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Florida’s Record Heat Becomes Great Risk for Unsheltered Residents

Heat indexes in Orlando have surpassed 100 degrees 32 times so far this year, making this year especially dangerous for unhoused residents. There has been a 75 percent increase in unsheltered people in Central Florida since 2019.

Michele Davis knows all about the oppressive July heat, on record as the hottest in Central Florida’s history.

Davis sleeps on the streets of Parramore, amid a growing population of unsheltered people. She’s been unhoused for four months for the first time in her life. She came to Orlando with her fiancé to be near his mother who has health issues.

“It’s miserable,” said Davis, 50. “When that sun starts beaming, it’s difficult for you to lay down because the sun is right on you. And the ground is hot.”

This summer, the streets are more treacherous than normal, with Florida off to its hottest start of the year in history. In July, temperatures averaged 85 degrees. Heat indexes in Orlando have surpassed 100 degrees 32 times so far this year, and have been at least 103 degrees 15 times, said Will Ulrich, a meteorologist at the National Weather Service.

The extreme summer – and the threat that climate change could fuel hotter temperatures for years to come – has regional leaders considering forming hot-weather plans to better support vulnerable groups like the unsheltered.

“That’s something the community really needs to explore,” said Martha Are, CEO of the Homeless Services Network of Central Florida. “We’re in an unprecedented situation where we need to consider options.”

The region has winter-weather plans when temperatures dip below 40 degrees, which includes opening overnight shelters. Plans are also put in motion ahead of an arrival of a hurricane or tropical storm, to keep people out of dangerous winds and torrential rains.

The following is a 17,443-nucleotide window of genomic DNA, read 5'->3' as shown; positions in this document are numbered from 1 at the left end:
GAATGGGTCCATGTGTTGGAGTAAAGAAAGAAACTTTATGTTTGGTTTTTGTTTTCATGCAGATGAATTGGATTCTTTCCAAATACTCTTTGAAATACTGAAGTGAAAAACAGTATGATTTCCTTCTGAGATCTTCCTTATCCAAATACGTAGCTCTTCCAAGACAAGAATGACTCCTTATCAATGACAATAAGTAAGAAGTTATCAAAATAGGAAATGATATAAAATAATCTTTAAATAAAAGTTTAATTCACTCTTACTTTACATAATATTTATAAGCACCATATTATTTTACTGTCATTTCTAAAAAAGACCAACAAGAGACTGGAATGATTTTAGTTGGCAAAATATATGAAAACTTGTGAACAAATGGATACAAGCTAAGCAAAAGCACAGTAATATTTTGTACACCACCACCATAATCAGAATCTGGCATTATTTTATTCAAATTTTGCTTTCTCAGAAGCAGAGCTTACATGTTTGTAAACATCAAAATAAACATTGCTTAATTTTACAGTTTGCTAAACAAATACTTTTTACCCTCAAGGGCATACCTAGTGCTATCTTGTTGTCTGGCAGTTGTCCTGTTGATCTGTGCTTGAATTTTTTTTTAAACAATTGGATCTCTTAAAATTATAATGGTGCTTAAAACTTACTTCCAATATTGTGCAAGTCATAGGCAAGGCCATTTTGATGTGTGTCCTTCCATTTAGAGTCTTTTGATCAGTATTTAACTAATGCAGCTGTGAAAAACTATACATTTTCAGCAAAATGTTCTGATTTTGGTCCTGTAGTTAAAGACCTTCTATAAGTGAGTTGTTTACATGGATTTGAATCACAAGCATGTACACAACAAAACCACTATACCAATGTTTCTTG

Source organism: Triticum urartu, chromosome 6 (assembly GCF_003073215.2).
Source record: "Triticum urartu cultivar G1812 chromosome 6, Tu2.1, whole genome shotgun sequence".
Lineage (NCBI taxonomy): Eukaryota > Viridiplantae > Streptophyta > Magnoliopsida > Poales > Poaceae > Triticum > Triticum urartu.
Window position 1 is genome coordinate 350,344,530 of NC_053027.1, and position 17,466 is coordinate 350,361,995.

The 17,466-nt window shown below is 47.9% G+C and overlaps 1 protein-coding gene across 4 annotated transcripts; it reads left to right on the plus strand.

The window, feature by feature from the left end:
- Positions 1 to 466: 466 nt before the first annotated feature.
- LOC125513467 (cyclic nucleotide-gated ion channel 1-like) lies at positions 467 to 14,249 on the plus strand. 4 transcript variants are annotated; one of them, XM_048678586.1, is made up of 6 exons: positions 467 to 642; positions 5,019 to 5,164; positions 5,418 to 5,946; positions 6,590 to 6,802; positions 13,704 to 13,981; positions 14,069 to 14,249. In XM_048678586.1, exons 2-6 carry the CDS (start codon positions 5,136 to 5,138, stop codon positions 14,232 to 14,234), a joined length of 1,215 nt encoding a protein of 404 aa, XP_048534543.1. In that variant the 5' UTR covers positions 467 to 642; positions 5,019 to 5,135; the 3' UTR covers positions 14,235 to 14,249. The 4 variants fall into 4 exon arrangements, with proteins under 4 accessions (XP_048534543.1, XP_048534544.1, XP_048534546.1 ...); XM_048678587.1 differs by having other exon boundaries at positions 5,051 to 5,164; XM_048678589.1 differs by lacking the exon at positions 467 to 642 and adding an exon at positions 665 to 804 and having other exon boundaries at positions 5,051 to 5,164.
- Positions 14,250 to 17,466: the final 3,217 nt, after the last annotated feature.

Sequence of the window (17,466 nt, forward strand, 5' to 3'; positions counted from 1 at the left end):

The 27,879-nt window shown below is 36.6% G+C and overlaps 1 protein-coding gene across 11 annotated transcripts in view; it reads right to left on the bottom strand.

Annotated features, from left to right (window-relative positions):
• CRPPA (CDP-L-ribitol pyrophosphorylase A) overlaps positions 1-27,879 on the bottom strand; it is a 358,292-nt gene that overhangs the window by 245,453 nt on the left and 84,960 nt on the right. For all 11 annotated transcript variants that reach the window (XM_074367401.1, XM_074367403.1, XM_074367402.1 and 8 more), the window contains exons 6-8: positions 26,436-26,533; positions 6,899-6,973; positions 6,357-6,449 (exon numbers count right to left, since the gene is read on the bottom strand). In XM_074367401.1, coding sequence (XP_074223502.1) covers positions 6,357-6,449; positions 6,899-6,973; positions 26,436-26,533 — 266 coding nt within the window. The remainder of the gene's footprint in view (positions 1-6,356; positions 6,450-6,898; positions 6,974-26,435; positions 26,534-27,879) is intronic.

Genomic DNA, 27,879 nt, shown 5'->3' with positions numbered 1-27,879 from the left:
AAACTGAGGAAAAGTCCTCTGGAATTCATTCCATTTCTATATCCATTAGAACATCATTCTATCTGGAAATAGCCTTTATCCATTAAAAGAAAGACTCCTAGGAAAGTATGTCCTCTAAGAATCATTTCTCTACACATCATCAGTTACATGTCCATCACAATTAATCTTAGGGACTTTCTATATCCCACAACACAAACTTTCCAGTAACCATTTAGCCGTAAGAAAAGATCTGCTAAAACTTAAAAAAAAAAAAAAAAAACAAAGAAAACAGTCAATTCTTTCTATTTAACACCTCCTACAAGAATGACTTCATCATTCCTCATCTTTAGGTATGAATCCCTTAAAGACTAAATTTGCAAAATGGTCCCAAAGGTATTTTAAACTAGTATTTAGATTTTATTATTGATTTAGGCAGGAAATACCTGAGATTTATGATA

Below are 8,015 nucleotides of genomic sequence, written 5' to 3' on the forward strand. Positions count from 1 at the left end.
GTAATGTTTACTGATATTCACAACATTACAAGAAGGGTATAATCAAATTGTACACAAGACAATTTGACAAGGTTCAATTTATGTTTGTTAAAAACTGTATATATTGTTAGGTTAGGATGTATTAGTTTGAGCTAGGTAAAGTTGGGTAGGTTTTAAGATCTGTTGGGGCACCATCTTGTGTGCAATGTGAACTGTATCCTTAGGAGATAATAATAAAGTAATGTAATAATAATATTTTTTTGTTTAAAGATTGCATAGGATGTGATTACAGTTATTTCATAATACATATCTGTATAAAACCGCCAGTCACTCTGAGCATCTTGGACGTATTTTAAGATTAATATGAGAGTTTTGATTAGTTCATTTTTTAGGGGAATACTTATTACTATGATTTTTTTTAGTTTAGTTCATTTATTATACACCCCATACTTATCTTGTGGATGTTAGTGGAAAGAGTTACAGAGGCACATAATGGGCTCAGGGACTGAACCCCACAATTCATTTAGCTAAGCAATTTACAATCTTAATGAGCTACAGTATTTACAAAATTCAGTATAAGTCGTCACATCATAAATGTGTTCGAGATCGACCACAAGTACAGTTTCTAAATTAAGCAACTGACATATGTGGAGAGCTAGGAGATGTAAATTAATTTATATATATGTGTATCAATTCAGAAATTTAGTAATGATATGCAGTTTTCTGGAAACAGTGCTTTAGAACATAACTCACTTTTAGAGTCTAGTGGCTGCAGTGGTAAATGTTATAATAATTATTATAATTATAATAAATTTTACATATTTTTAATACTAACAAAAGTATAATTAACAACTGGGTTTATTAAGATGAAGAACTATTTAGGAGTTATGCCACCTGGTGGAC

Unlike those weather events, the hottest times of the day come during normal business hours when public buildings, shopping centers and other cool spaces are open to provide potential respite.

In the meantime, homeless services providers across the area are opening their doors and allowing people into air conditioning during the day, fundraising to put together cooling kits to distribute and adjusting protocols to keep people cool.

At the Christian Service Center, which sits next to Exploria Stadium at Ground Zero for homelessness in Central Florida, people are welcomed in daily for meals in the air conditioning. The facility has new white tents to help people stay out of the sun, and when the heat index reaches 103, a second air-conditioned space is opened to keep people cool with a television, ice and water.

Eric Gray, the CEO of the nonprofit, said he and his staff began taking a closer look at the needs of their clients in the summertime about three years ago when the daily visits by the Orlando Fire Department began to multiply.

“We weren’t seeing heat stroke, we weren’t seeing people sweating and passing out…we were seeing more heart attacks, diabetic shock, asthma attacks,” Gray said. “The only variable change was the heat.”